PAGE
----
Friday, ,liy 12, 197'
FVER SINCE I was old enough to tell
the difference between a catcher and
a second baseman, I have been a loyal
Tiger fan. Many are the hours I have
wasted listening to Ernie Harwell and
George Kell broadcast the adventures of
my heroes, and no one was more ecstatic
than I, when the Bengals brought the
pennant home, where it belonged, in 1968.
So it was a shock when, while watch-
ing the Tiger-Twin telecast Wednesday
night, I found myself rooting for the
Twins. And as the Twins sent Detroit
down to its fifth straight defeat, 11-6, I
came to this conclusion;
Every true Tiger fan should hope for
a complete collapse of the club on the
field for the rest of the season.
Traitorous thoughts like this deserve
full explanations, and one is forth-.
coming. As everybody knows, the Tigers
are on old ball club. Twelve players on
the current roster are over thirty, with
most of this number are approaching or
SOONER or later, the Tigers will have
to undergo substantial rebuilding. It
would be less painful for the club to
start rebuilding now, breaking in the
fan wants osses
young players while the veterans are
still good enough to keep the team from.
plunging all the way down in the stand-
The team won't win any champion-
ships while this is going on, but the
foundations will be laid for future suc-
cess. The Phillies, for example, paid
their dues by- sticking with the young-
sters, and are now an exciting, contend-
ing ball club.
But the Tiger management seems to be
:n no hurry to introduce new blood. And
indeed, why should they be? Tiger fans
seem perfectly content to see the club
as it is.
Detroit is one of the top baseball towns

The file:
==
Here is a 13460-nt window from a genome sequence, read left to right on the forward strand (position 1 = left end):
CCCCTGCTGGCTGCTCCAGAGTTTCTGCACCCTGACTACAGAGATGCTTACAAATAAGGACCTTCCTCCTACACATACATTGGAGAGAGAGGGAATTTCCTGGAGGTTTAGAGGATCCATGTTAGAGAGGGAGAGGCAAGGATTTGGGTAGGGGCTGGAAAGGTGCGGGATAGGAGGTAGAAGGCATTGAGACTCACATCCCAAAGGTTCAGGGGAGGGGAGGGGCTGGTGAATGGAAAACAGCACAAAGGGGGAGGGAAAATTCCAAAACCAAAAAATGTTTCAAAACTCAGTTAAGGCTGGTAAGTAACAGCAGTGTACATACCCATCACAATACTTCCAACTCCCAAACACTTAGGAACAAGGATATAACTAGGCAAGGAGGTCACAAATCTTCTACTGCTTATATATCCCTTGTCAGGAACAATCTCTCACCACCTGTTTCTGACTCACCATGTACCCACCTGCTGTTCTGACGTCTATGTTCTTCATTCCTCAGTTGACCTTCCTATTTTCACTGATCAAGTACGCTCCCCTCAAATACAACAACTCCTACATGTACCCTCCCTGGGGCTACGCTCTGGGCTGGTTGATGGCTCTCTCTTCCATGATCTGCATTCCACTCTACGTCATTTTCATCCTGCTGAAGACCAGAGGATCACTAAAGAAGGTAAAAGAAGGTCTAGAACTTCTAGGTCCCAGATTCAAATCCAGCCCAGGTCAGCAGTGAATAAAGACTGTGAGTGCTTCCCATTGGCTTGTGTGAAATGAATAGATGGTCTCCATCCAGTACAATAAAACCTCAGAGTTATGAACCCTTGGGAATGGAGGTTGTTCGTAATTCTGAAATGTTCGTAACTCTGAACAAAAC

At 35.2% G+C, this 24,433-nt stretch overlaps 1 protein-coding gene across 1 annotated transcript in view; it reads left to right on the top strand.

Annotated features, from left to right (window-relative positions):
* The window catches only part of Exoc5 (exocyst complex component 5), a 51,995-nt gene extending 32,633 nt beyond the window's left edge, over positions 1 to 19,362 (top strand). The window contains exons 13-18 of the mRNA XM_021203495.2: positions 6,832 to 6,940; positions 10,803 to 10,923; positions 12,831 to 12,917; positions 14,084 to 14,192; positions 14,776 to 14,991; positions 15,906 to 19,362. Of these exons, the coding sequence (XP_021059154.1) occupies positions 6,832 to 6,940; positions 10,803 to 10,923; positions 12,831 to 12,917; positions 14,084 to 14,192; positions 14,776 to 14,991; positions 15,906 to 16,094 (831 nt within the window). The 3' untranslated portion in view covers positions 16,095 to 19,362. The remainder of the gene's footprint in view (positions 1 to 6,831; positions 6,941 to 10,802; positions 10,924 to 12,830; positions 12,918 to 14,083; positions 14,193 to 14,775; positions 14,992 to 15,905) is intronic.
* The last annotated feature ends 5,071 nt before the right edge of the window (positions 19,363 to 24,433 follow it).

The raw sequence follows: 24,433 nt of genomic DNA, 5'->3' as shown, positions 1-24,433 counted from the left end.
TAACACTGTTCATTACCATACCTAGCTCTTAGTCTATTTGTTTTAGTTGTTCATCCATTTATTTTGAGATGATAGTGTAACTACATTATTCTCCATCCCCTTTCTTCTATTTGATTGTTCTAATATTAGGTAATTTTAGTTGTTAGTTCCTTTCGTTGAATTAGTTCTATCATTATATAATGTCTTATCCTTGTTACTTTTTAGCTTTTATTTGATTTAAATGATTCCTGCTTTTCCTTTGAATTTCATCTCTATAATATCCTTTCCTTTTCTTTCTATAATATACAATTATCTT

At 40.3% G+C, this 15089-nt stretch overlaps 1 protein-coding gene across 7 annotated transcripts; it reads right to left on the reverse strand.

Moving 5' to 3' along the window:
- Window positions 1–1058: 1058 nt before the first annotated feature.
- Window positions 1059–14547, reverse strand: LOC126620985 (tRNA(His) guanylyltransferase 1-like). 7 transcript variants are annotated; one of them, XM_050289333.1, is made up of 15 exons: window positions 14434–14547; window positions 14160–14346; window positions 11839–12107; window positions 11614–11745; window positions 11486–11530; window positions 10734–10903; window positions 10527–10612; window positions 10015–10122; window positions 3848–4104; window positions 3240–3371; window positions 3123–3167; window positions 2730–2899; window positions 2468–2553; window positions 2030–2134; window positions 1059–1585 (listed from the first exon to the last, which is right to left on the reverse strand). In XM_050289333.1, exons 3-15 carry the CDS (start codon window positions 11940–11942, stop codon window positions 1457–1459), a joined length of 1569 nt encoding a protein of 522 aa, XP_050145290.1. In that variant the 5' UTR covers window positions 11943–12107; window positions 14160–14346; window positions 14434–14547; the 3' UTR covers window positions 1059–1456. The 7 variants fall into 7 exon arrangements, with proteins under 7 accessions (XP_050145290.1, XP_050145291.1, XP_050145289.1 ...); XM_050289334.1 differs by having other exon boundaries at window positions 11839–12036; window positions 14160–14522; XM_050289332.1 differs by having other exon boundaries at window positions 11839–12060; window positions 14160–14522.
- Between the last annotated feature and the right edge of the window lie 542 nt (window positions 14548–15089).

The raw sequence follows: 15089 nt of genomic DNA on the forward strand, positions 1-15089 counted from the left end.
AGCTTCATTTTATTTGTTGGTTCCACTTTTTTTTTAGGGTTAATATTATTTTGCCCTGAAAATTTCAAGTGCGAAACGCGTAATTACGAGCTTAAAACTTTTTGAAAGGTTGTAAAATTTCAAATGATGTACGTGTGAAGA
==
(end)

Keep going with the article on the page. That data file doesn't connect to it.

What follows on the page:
in the country, and the Tigers seem des-
tined to draw at least a million and a
half customers to Tiger Stadium this
year. With John Fetzer's pockets lined
with money, there is no really urgent
cause to improve the club.
This is where the disasterous season
comes in. If the Bengals come through
with .500 ball, General Manager Jim
Campbell will have an excuse to continue
the stand-pat policy he has followed
throughout the last few trading seasons.
But on the other hand, if the Tigers
limp home in last place, well below .500,
there will be no hiding the fact that
changes will have to be made. And even
the conservative Campbell will be forced
to mak « them.
JIM CAMPBELL has an incredible
amount of either inertia or patience, de-
pending on your point of view. Aurelio
Rodriguez has been with the Tigers for
four years now, and he has yet to hit
over .230. (He is currently batting .212.)
Yet Campbell patiently waits for him to
develop as a hitter.
But Rodriguez is a phenom compared
with Jim Northrup. The 35-year-old
outfielder has been with the club for
10 years, and they are still waiting for
him to come into his own as a hitter.
Northrup keeps them hanging on by
going on hitting streaks (one last week)
that stand out like Everest from the
plain of his feeble batting prowess.
A Tiger collapse would send Northrup
into the waiver list and make Rodriguez
trade bait, both to the benefit of the
It would also serve to finish off the
Miracle Major. Ralph Houk was a tired
old failure when with- the Yankees, and,
if anything, he has gone downhill since.
A new manager (Frank Robinson?)
would helpXspark the rebirth of the
But there is a lot that could be done
now to rejuvenate the team. First base
for the Tigers has been manned this
year by Bill Freehan (.280, 3 HR, 13
RBI) and Norm Cash (.224, 6 HR, 10
RBI). Twenty-three RBI's is an in-
excusable number for any team's first
MEANWHILE down in Evansville, a
young first baseman named Reggie
Sanders is hitting .286, with six homers
and a club leading total of 41 RBI's. It
certainly would not hurt to bring up
Sanders and see what he can do. Hand
him the position on a regular basis, as
the Yankees have done with Otto Velez,
and if he fails, he equals the accom-
plishments of the veterans.
It is with people like Sanders, Tom
Veryzer, Marvin Lane, and Dave Le-
manczyk that the future of the Tigers
belongs. Let them prove what they can
The Tigers will attempt to break their
losing string at Kansas City tonight, with
Mickey Lolich going against Steve Bus-